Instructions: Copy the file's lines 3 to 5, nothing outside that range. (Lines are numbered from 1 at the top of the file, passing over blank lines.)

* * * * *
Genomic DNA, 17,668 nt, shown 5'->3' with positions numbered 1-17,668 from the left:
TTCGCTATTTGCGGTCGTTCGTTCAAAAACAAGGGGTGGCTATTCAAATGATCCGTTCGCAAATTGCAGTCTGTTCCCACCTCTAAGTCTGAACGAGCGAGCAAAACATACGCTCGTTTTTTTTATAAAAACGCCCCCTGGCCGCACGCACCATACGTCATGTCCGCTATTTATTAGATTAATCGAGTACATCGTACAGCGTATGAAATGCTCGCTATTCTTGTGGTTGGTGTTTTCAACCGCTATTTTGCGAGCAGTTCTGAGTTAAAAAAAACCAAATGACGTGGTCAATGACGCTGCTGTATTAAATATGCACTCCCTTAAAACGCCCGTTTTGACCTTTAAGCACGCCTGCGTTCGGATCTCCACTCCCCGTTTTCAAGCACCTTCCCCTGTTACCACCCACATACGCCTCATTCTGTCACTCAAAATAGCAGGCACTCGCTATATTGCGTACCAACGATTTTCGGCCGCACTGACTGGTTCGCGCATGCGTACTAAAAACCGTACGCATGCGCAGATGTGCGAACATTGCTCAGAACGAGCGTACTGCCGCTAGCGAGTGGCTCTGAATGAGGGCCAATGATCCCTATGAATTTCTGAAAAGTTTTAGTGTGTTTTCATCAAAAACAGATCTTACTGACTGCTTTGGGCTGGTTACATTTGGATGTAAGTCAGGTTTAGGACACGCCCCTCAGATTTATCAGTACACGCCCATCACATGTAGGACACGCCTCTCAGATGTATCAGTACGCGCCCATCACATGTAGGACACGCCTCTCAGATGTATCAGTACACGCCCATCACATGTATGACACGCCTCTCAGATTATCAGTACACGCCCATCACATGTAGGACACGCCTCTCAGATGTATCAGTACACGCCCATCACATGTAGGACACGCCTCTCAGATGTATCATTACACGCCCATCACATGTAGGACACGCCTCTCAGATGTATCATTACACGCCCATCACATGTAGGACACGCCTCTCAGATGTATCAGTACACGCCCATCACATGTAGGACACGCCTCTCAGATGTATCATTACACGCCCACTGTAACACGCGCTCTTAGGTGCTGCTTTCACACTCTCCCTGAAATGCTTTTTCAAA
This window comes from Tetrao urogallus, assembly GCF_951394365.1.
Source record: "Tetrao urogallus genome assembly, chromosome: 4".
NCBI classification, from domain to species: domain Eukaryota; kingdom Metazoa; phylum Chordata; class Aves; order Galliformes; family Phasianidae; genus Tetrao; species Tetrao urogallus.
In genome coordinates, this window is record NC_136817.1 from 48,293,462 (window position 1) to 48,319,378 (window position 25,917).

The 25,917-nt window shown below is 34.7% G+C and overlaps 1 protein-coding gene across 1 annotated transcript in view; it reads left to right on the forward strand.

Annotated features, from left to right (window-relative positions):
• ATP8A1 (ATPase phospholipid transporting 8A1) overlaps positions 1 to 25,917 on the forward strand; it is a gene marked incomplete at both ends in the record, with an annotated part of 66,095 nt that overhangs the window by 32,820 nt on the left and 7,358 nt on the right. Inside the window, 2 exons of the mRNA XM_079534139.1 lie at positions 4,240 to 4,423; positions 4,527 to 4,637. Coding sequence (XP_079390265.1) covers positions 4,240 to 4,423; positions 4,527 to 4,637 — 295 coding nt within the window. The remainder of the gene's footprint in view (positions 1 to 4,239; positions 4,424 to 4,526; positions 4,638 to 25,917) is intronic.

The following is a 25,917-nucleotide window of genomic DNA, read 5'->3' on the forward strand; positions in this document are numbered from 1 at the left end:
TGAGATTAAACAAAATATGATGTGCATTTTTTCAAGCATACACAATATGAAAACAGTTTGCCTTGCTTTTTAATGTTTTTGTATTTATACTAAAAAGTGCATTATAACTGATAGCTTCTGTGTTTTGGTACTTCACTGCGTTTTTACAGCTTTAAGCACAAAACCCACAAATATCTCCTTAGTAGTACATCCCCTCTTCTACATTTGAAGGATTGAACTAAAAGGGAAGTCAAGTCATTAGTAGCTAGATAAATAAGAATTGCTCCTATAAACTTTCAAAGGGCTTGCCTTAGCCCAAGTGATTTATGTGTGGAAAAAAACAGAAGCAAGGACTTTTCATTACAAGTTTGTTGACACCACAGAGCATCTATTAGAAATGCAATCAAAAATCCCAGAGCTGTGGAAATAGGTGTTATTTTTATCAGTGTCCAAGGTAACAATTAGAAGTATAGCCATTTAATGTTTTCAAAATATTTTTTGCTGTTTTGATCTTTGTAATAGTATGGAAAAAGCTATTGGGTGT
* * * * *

This window comes from Tetrao urogallus, assembly GCF_951394365.1.
Source record: "Tetrao urogallus genome assembly, chromosome: 4".
NCBI classification, from domain to species: domain Eukaryota; kingdom Metazoa; phylum Chordata; class Aves; order Galliformes; family Phasianidae; genus Tetrao; species Tetrao urogallus.